Home|Audio Conferences|It's Legal, Now What?

It's Legal, Now What?: Practical advice on cannabis impairment, fitness for duty and safety concerns

Thursday, November 29, 2018, 12:30 pm - 2:00 pm EST


 
 
 
 

EARLY BIRD DEADLINE

Register and pay for "It's Legal, Now What?" by Friday, October 26, 2018 to save 20% off the regular price.



Register Now

Moderators


Jon Chapnick

Senior Advisor, Workplace Mental Health
University of British Columbia
Anne Gregory

Legal Counsel
Manitoba Nurses Union

Speakers


Wayne Jeffery

Forensic Toxicologist

P.A. Neena Gupta

Employer Counsel
Gowling WLG
Lindsay Waddell

Union Counsel
Moore Edgar Lyster

Issues

Ready or not, legalized cannabis is here. While there's no shortage of news reports detailing the countless new government regulations that have been passed and the potential wide-ranging impacts of legalization on everything from impaired driving to the stock market, there's little practical advice available for employers and unions seeking to maintain workplace safety and productivity in an era where cannabis can be purchased and consumed as easily as alcohol and tobacco.

In this session, our experts will help you put theory into practice, discussing the signs and symptoms of impairment, how to successfully implement fitness for duty policies, the hallmarks of safety-sensitive positions, and the impact of such a finding on the ability to administer drug tests. Issues to be addressed include:

  • Assessing impairment: Given the lack of scientific consensus on the threshold level of THC (tetrahydrocannabinol) that will cause impairment, and the different effects that the substance has on each individual, how do you define "impairment?" What signs or symptoms does a drug recognition expert look for that may indicate cannabis impairment? Are there any observable behaviours that supervisors and coworkers should look for if they suspect that a worker is impaired by cannabis? How, if at all, does impairment from cannabis differ from impairment by other causes such as fatigue, alcohol, prescription medications or other substances? How should employers and unions respond when they suspect that an employee is exhibiting signs of impairment?
  • Fitness for duty policies: Should employers consider adopting a general fitness for duty standard that could also address impairment effects from fatigue, alcohol, prescription drugs, etc., or is it easier to administer a bright-line policy requiring that an employee abstain from consuming cannabis either completely or for a specified time period before reporting for work? To what extent will arbitrators and courts uphold policies restricting cannabis consumption during off-duty hours? Are they likely to uphold policies that require complete abstinence from cannabis use during off-duty hours, or for prolonged periods before an employee has to report to work?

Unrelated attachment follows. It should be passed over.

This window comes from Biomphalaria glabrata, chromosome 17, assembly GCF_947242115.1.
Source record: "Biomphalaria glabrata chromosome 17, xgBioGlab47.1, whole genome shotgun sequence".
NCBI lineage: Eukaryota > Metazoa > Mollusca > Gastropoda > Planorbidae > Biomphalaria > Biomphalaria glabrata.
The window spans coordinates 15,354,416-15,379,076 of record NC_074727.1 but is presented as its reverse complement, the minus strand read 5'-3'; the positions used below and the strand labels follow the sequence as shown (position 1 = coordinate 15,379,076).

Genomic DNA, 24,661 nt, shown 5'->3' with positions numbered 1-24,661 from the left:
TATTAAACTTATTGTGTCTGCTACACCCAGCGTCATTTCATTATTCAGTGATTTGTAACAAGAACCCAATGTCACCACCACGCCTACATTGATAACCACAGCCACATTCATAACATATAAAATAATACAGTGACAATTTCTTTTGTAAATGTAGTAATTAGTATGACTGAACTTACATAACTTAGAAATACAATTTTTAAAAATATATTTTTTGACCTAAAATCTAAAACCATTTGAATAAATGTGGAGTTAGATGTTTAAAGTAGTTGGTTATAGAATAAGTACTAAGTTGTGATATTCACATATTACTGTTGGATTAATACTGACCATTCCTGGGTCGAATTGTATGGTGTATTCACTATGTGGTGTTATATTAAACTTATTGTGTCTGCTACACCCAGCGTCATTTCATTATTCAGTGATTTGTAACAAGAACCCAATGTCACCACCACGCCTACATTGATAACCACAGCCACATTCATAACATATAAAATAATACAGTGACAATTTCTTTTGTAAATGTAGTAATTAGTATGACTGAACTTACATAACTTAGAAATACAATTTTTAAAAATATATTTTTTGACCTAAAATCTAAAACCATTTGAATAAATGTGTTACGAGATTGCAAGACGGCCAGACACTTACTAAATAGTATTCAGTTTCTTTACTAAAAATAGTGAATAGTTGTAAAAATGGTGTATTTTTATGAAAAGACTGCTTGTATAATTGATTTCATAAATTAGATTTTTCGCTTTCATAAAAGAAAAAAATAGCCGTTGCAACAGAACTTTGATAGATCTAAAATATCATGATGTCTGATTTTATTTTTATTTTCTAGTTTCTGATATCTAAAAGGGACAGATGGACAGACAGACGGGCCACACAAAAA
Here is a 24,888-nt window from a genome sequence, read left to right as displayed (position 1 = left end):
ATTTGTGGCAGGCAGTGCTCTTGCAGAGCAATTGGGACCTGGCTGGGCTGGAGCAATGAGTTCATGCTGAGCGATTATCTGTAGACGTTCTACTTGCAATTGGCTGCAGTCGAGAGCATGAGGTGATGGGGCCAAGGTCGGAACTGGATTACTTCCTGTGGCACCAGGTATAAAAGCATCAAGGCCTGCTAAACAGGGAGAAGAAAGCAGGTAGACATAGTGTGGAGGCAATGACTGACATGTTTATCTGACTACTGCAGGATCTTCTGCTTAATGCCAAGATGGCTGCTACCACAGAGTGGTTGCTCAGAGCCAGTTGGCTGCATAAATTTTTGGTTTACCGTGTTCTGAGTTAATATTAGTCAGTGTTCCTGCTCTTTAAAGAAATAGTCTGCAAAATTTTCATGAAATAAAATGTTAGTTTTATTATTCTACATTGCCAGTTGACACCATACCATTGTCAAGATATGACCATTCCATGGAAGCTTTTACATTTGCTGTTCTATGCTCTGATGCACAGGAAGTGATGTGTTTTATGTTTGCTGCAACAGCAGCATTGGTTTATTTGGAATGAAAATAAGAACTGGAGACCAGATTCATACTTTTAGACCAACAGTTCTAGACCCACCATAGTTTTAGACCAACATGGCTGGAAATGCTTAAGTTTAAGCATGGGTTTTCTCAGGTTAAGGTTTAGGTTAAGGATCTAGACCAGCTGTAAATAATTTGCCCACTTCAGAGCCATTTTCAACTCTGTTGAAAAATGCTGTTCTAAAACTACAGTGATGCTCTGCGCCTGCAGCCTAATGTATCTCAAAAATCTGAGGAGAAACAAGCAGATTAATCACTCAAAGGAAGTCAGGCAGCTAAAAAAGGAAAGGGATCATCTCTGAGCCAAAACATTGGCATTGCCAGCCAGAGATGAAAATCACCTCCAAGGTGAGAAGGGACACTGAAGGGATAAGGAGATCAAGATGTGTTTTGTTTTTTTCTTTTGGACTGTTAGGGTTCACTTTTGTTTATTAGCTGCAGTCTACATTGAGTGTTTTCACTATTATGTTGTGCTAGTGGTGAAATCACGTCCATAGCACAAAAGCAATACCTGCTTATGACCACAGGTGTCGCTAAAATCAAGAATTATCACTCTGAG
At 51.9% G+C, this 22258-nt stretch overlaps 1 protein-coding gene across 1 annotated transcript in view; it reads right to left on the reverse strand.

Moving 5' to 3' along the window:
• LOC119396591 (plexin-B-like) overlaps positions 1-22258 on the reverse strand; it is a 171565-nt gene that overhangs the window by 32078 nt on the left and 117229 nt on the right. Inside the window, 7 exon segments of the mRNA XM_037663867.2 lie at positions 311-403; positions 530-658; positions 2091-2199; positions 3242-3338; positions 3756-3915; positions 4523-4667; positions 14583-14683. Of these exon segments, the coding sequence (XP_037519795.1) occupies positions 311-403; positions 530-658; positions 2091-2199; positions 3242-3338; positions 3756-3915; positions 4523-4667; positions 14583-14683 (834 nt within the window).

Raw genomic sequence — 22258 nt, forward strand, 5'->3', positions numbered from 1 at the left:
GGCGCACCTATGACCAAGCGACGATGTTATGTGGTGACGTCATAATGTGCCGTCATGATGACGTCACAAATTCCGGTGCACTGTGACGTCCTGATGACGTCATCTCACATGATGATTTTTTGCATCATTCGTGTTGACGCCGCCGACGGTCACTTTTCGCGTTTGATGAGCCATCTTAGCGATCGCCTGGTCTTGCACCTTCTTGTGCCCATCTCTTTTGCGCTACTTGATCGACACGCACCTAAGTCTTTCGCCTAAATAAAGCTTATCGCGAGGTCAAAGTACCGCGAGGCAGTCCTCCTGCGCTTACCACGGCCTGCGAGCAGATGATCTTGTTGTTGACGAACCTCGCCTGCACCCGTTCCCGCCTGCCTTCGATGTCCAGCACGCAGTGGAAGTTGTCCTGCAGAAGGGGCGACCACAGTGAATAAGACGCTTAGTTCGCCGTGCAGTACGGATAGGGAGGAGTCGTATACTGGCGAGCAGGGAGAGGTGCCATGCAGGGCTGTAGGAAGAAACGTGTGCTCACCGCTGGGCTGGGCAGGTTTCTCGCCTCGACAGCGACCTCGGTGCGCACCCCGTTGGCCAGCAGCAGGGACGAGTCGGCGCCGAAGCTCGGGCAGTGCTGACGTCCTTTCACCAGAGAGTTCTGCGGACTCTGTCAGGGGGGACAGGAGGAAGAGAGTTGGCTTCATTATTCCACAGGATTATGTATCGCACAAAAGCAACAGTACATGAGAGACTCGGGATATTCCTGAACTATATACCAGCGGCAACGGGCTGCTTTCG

• Implementing workplace policies: What training must be provided to employees to ensure that they understand the fitness for duty policy and can reasonably assess whether they are fit for work? What about training for supervisors or front-line managers who will be responsible for enforcing the policy? Should training for employees and/or managers include education on impairing substances? Are there concerns that a policy that relies on subjective impressions of impairment could be vulnerable to challenge for being selectively applied based on favouritism or discriminatory grounds? What measures can employers put in place to guard against such concerns? What are some examples of appropriate responses if an employee reports that he or she is not fit for duty, bearing in mind that an overly onerous disciplinary response will discourage self-disclosure?
  • Safety-sensitive positions: How have arbitrators and courts defined safety-sensitive positions? Can a position be safety-sensitive if an employee only occasionally performs such duties? What is the significance of a finding that a workplace or position is a safety-sensitive one? Are there any types of drug tests that can be administered to employees who do not perform safety-sensitive work? What additional tests can an employer administer when the position or workplace is deemed to be safety-sensitive? (i.e. pre-employment, random, etc.)

Additional Information

MATERIALS
Valuable, up-to-date materials and case summaries will be available for downloading from our website. Each audio conference is accompanied by a PDF of concise summaries of the cases discussed.

REGISTRATION FEE
Live Session – $255, plus HST
Live Session for 2 or more (Boardroom fee) – $510, plus HST
Bundle Rate – Purchase a Live Session and receive the companion MP3 Recording for $155, plus HST
MP3 Recording – $255, plus HST
(Registrations must be paid in advance of the audio conference)
Contact us for discount pricing on the entire series.

AUDIO FILES
Audio conference MP3 files are available for $255. Those who have purchased the live audio conference may purchase the corresponding downloadable audio MP3 file for the discounted price of $155.

The recorded MP3 file and materials are available for download one business day after the live audio conference. After purchasing, you will receive an e-mail with instructions on how to access and download the audio conference MP3 file and materials by visiting My Account and selecting Order History. For audio file purchases for upcoming audio conferences, once the MP3 file is available through our site, registrants will receive an update e-mail informing them that the links are now ready.

REGISTRATION INFORMATION
When you register, you'll be given a toll-free number to dial at the time of the session and an access code to join the call. For additional program and registration information, call Lancaster House at (416) 977-6618.

Register Now